In this series, we will feature resources and ideas that can increase the learning success of a Church school classroom. In each post, we will share some tips for classroom management and/or ideas for increased student participation. What we share is not a comprehensive list by any stretch of the imagination: there are many more ideas available. It is our hope that what we proffer can act as a starting point toward enhancing the learning that takes place in our Church school classroom.
Different types of teachers allow different levels of noise in their classroom. Some teachers expect silence, and there are times when silence is necessary in a class! Most teachers expect chatter and interaction, which generates some degree of noise, but that is necessary for optimal learning. A few teachers may allow a seeming cacophony of sound to come from their students during class. Perhaps it sounds chaotic, but depending on the reason for the noise, this may actually be an extremely effective classroom.
These three levels of noise tolerance are very different from each other. This begs the question, which of these classroom noise levels is successful? We propose that all of them are successful, especially if they all happen in the same classroom at different parts of the class period.
It is impossible to completely avoid noise in a classroom setting. Noise happens because there are people in classrooms, and people make noise! Whether the sounds are shuffling or body noises, or vocal/verbal, noise is always present. Teachers who prepare to embrace the noise, encourage it at varying levels, and properly redirect it when it is “too much” will be most successful in guiding their classes. These teachers’ students will feel heard, find themselves fully engaged in the lessons, and they will therefore respond respectfully to the teacher.
It is impractical for a Sunday Church school teacher (especially one whose class gathers right after the Divine Liturgy) to expect silent stillness from their students at all times. These children/young people have just been very quiet for a long time in Church, and silence does not come naturally to them. It is up to the teacher to determine what classroom noise is good and “useable”, and what is unnecessary. Once the teacher determines the type of noise going on in their classroom, they’ll better know how to utilize/direct it.
Noise in a classroom is not always a bad thing. In fact, if it is noise that is being generated by interaction with the study or focus at hand, it is actually very good, and a desired outcome of the learning process! Teachers who offer their students opportunities to move around a bit and express themselves; but who also redirect inappropriate/unnecessary noise will find their job easier and more effective. Therefore, it is important that we teachers constantly evaluate the noise happening in our classroom, so that we can encourage the good noise, and redirect the rest.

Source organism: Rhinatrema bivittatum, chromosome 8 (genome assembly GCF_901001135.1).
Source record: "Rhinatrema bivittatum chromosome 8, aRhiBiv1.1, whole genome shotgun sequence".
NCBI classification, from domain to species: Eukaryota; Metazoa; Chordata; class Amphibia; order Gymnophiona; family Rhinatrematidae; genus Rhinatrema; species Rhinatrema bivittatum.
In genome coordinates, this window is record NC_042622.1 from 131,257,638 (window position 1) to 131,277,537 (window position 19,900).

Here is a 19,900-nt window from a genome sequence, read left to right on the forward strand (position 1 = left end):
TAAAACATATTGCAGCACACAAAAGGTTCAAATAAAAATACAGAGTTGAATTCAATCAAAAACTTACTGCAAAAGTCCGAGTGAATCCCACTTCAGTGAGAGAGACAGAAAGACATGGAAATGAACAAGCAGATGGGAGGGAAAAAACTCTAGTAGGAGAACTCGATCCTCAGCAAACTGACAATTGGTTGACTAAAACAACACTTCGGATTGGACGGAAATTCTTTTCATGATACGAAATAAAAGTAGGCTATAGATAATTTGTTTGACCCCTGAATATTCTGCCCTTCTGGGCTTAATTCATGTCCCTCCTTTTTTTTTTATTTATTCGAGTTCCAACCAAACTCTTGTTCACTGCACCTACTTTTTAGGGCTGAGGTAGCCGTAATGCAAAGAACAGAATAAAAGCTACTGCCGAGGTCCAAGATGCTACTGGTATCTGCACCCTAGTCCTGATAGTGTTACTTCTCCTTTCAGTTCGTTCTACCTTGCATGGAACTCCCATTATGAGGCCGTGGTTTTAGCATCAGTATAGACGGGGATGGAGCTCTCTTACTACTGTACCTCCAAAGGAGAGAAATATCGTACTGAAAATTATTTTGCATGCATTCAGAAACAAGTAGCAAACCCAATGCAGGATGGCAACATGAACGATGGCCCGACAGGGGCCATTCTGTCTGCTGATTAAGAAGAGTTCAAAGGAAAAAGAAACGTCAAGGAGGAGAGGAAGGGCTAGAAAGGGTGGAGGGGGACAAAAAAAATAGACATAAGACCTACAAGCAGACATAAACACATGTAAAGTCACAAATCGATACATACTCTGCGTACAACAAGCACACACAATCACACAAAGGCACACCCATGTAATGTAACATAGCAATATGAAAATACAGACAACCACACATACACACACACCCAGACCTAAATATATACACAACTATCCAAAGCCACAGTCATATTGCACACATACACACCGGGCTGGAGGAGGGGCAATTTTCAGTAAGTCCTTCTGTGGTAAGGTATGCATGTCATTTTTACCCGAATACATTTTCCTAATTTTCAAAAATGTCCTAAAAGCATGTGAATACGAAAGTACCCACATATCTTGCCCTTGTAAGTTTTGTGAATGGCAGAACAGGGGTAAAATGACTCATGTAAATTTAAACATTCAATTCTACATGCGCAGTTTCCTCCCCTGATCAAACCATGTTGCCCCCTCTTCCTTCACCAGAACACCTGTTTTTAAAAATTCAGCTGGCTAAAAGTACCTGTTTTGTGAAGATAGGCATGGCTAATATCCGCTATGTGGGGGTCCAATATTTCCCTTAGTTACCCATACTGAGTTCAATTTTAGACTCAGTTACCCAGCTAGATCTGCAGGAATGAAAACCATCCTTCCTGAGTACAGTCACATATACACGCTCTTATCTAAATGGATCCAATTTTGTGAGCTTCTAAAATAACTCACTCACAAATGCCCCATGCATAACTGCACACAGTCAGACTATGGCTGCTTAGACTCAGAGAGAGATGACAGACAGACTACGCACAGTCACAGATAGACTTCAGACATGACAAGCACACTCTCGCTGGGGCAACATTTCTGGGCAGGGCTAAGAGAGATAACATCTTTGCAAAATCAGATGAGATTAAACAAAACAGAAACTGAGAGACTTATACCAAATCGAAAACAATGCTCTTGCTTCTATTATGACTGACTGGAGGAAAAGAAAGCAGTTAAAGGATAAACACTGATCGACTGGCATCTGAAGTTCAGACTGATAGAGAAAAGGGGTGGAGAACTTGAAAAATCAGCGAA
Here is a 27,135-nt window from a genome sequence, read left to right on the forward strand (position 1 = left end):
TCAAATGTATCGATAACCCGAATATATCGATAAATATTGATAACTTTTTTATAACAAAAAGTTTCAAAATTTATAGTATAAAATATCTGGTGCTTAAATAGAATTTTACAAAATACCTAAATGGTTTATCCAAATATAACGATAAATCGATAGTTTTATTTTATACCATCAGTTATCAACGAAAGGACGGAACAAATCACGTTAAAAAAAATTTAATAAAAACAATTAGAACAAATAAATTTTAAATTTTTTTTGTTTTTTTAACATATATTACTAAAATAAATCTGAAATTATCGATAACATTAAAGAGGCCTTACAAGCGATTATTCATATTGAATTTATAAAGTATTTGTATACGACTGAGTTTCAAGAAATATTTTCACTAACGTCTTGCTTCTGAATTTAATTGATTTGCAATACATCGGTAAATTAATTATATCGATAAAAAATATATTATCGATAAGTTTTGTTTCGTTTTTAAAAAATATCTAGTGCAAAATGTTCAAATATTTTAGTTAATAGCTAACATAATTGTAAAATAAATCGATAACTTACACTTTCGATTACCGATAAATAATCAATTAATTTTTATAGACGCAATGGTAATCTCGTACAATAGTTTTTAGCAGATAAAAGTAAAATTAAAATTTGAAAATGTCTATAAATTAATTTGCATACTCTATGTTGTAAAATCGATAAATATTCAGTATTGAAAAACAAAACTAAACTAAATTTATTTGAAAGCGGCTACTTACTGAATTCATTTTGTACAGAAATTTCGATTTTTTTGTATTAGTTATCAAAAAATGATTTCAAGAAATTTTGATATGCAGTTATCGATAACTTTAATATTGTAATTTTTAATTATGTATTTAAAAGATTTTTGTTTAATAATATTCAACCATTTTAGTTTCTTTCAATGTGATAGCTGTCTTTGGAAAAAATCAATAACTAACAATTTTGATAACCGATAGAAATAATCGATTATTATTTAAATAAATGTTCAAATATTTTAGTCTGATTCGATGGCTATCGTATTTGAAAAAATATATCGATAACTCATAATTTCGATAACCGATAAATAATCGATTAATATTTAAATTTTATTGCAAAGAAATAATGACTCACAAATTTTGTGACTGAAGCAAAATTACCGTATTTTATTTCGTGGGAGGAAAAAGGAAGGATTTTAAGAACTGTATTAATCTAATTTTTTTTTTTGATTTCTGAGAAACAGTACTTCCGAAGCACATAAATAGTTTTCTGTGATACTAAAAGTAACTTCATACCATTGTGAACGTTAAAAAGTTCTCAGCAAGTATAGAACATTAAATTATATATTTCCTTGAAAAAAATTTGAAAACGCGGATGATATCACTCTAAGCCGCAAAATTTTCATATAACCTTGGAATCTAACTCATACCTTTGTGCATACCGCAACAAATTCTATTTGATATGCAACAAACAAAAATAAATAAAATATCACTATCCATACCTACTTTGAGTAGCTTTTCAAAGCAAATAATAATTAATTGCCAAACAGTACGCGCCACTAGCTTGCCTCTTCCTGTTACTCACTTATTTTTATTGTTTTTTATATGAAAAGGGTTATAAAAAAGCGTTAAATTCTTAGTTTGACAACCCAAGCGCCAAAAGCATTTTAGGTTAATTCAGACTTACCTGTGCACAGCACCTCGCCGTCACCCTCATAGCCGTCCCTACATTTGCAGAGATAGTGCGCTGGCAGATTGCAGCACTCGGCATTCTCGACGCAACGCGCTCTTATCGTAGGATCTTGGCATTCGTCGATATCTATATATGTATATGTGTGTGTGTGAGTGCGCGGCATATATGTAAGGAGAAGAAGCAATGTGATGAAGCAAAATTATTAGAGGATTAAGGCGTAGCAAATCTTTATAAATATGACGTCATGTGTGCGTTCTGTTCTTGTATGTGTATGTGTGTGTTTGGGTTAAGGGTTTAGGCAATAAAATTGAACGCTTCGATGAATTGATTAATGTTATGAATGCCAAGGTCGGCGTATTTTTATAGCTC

So the next time you hear a very noisy classroom, take a deep breath and evaluate the situation. It may not be out of control! Rather, that cacophony might just mean that a great deal of learning is going on!
Here are a few links related to classroom noise which you may find helpful. What has worked for you? What resources would you recommend to the community? Please share them below!
“If you came here looking for a few tricks to end excessive talking, the bad news is that you won’t find anything clever or earth-shattering. The good news is that the solution is pretty simple, and it requires no behavior charts, tokens, or Jolly Ranchers.” Listen to this podcast (or read the transcript) to learn the solution to excessive talking: https://www.cultofpedagogy.com/student-talking/
Here are several helpful suggestions of ways to encourage whole-class involvement in a discussion, without everyone speaking at once. We especially liked the short segments on “Silent Signals” and “Talk Moves.” https://www.teachingchannel.org/blog/2018/05/17/tch-tips-chatty-classroom?
With some explanation and practice (wherein a student is the teacher and you are a student modeling what to/not to do), this article suggests that it is not difficult to train your students to give you their attention in a short amount of time. https://www.smartclassroommanagement.com/2016/03/19/how-to-ask-for-and-receive-your-students-attention-within-two-seconds/
Some teachers have found call out/answer back options to be very effective in recovering their students’ attention when the classroom gets unnecessarily noisy. This page offers ideas of ways to make these call/response attention-getters personal to your own class, and also offers 50 “ready to use” options: https://thecornerstoneforteachers.com/50-fun-call-and-response-ideas-to-get-students-attention/
(One possible Orthodox call/response could be:
Teacher: Wisdom! Students: Let us attend!)
Find fifteen great ways to quiet a class (some ways have multiple tips from a variety of teachers) at this page: https://thecornerstoneforteachers.com/15-creative-respectful-ways-to-quiet-a-class/
If yours is a chatty Sunday Church school class, you may find some of the ideas here helpful. Would Blurt Beans be effective in your class? Does your classroom have a quiet turtle? Have you tried the Singing Trick? Do you allow your students to socialize (around related activities) for a few minutes before beginning class? https://missgiraffesclass.blogspot.com/2016/10/25-chatty-class-classroom-management.html
When it comes to classroom noise, it is very important that we teachers are not part of the problem. When our students become unusually loud, how can we recapture their attention or give directions? Here are ten great ideas of ways to do so without yelling: https://www.weareteachers.com/stop-yelling-strategies/